High School English: Essential Teen Movies Based on Literature
We’re not going to talk about THAT movie. You know, the one where Kirsten Dunst shoots Angel-Boy from X-Men: Last Stand in the leg with a bow and arrow. AND Shane West has a British accent. AND Colin Hanks makes you fall in love with him all over again. No, some teen literature adaptations are meant to be forgotten (in spite of their jazzy musical numbers). There are a rare few, however, that are worthy of fangirling and uncountable re-watches. They are the films that make you swoon while still managing to play around cleverly with their source material.
1. 10 Things I Hate About You: This is the best of the best. (Heath Ledger’s serenade in the stadium? Oh my gosh, how can you not melt into a puddle?) Taming the Shrew might be this film’s source material, but this film is smart and full of 90’s girl power. Kat, the heroine, is a Sylvia-Plath-reading, butt-kicking lady–who doesn’t so much need to be tamed as understood. Heath Ledger is the scary tough hunk who sets out to woo her for financial gain. . .but ends up falling in love along the way. The romance is sweet. The aforementioned serenade is the highlight, but the paintball scene is adorable too. The supporting cast is filled with memorable faces, including an erotica writing Allison Janney and baby Joseph Gordon-Levitt.
2. She’s the Man: I’ve always loved the cross dressing aspect of Shakespeare’s plays. It’s oh-so-much fun with a heaping dollop of sexual confusion. Like with the play, Twelfth Night, you have to suspend your disbelief here because, no, Amanda Bynes does not look like a high school boy. Once you can get past that, however, the fun begins. To play soccer, Viola takes her brother’s place at an all-boys’ school. She doesn’t intend to fall in love with her teammate, but who can blame her for falling head over heels for a young Channing Tatum? Things, of course, get complicated when Viola (dressed as Sebastian) agrees to help him woo his crush. His crush falls for Viola and a madcap road to romance ensues for all. There are a lot of little things in this movie that make it hilarious (the tampon scenes, awkward and inappropriate hugs, and Eunice), but, of course, it has one major thing going for it: Channing Tatum.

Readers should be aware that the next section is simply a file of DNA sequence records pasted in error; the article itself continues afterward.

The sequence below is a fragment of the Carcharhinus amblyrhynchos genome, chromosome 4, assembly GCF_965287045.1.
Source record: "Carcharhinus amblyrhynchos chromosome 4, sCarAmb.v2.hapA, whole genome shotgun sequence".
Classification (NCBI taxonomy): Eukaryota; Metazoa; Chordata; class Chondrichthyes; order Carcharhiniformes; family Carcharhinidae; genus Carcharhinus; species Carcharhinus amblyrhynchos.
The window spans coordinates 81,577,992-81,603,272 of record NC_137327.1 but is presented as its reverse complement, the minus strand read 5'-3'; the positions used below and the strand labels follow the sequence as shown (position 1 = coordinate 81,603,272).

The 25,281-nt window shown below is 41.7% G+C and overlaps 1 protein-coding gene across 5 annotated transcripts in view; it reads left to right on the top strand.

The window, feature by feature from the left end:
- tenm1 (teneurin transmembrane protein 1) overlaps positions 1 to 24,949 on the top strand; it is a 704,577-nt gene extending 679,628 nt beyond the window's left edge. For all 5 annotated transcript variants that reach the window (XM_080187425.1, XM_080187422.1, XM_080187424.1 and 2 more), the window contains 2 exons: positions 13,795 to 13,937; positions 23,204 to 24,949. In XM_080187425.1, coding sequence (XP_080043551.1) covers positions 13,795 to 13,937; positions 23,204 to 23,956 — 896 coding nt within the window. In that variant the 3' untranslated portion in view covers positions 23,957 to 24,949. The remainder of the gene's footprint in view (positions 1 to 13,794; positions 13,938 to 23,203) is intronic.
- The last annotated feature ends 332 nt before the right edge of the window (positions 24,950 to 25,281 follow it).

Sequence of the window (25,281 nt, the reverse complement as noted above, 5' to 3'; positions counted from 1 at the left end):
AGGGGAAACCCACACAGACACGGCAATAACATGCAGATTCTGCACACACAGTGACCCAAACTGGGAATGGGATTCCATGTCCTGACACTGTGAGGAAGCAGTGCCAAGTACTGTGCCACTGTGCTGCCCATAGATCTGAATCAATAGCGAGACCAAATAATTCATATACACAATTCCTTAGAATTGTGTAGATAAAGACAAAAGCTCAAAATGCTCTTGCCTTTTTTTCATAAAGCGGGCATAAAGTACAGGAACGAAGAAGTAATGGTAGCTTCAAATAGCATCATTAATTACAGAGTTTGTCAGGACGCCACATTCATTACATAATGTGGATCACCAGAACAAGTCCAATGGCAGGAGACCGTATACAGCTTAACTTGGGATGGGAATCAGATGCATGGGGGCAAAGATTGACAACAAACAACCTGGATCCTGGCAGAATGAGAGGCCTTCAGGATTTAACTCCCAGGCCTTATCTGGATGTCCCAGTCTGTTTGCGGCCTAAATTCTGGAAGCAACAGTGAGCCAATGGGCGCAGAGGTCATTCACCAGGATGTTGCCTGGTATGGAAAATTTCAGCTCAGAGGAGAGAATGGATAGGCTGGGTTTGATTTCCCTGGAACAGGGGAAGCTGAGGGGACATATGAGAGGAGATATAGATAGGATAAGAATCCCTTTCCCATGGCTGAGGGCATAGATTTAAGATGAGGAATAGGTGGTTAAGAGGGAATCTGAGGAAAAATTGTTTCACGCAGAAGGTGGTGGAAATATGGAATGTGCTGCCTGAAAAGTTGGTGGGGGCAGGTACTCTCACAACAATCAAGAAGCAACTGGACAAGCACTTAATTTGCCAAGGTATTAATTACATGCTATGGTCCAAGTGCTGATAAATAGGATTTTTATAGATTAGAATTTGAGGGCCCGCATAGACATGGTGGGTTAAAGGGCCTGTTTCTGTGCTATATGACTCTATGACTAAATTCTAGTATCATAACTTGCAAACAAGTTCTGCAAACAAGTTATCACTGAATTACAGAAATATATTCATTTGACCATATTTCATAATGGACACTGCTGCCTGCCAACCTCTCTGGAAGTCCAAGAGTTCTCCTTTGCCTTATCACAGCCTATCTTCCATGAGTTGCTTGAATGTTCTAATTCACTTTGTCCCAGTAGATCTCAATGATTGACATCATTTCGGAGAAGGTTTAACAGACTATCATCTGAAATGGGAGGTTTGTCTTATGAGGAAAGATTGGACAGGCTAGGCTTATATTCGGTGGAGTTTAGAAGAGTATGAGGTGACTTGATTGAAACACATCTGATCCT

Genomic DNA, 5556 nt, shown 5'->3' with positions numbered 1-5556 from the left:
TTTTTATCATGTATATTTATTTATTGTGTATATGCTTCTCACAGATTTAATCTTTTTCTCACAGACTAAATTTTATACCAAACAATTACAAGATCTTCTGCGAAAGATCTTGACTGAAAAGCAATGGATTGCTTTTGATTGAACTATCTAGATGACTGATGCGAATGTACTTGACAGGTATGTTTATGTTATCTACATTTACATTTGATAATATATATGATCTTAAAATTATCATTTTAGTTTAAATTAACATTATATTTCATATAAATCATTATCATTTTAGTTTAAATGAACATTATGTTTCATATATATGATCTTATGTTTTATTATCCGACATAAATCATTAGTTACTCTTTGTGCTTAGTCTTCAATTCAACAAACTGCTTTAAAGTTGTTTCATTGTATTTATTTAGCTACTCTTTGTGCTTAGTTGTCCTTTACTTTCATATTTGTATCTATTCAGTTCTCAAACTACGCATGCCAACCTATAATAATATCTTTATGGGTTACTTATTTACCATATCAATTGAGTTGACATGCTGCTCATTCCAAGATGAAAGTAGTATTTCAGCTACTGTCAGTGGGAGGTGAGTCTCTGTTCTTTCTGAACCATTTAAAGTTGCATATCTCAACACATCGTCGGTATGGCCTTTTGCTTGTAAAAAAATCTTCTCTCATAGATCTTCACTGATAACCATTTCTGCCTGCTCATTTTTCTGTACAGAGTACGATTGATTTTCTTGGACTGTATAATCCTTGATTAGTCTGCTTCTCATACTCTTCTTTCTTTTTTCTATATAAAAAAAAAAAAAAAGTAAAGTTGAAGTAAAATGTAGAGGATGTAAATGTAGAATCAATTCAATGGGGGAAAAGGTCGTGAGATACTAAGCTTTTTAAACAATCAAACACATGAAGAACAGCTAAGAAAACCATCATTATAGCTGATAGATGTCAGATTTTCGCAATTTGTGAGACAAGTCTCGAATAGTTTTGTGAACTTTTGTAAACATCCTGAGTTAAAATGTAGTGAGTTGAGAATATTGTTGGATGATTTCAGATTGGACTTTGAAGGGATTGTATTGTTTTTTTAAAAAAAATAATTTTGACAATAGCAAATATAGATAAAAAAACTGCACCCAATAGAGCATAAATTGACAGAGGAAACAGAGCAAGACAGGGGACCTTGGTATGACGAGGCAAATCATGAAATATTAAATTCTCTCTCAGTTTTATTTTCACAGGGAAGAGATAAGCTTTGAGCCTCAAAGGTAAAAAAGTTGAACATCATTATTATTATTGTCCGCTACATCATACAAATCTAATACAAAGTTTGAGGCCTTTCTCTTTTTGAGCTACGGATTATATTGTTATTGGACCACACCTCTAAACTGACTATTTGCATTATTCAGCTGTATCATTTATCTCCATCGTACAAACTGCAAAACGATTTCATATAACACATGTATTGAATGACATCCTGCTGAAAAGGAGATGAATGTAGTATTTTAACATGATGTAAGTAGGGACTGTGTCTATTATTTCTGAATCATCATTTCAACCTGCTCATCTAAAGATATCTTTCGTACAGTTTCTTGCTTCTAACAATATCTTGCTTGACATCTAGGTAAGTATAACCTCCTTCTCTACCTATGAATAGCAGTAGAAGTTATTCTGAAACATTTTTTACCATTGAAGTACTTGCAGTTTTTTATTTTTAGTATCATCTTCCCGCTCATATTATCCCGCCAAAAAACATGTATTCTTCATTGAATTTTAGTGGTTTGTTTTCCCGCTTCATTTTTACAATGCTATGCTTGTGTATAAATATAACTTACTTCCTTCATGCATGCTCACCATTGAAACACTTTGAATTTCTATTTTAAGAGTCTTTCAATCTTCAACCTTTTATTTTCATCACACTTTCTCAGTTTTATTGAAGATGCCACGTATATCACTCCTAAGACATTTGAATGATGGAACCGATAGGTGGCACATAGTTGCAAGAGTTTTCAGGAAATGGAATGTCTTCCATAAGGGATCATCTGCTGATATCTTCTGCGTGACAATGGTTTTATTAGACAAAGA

3. Clueless: Emma in Beverly Hills. Sigh. I remember when this movie came out. All the little girls on my street had Cher dolls (expect for me). Clueless was a bit of a cultural phenomena at the time, but I was not to be a part of it until I reached college. The first time I watched this movie, I was unimpressed, but then I watched it again and again and again. I’m basically in love with it now. Who can help but adore Paul Rudd as Mr. Knightley? Also, I’m constantly impressed at how close of an adaptation of Emma it is. The movie is just perfect, and it’s a great filler for in-between all those re-watches of Gwyneth Paltrow’s Emma.
4. Easy A: You wouldn’t think that The Scarlet Letter would make a good teen movie, but it totally does. Emma Stone plays Olive—a young woman who trades in her spotless reputation for some cash. This film addresses slut-shaming and gossip and hypocrisy. Basically, it’s about a lot of the same things as The Scarlet Letter (only it has the added bonus of having tons of John Hughes references). The ending on the lawn mower is the perfect culmination for this throwback movie with timely themes. I love The Scarlet Letter, but it’s kinda sort of nice that Olive gets a happily-ever-after-for-now ending rather that a hole in the ground.
Perhaps, you might be thinking that She’s All That (an adaptation of Pygmalion) should have been included on my little list. I’m sorry, but I won’t willfully recommend a Freddie Prince Jr. movie. It’s there if you want to watch it, but I refuse to wax semi-eloquently about it. Good day.
You can read more from Melissa Prange on her blog.
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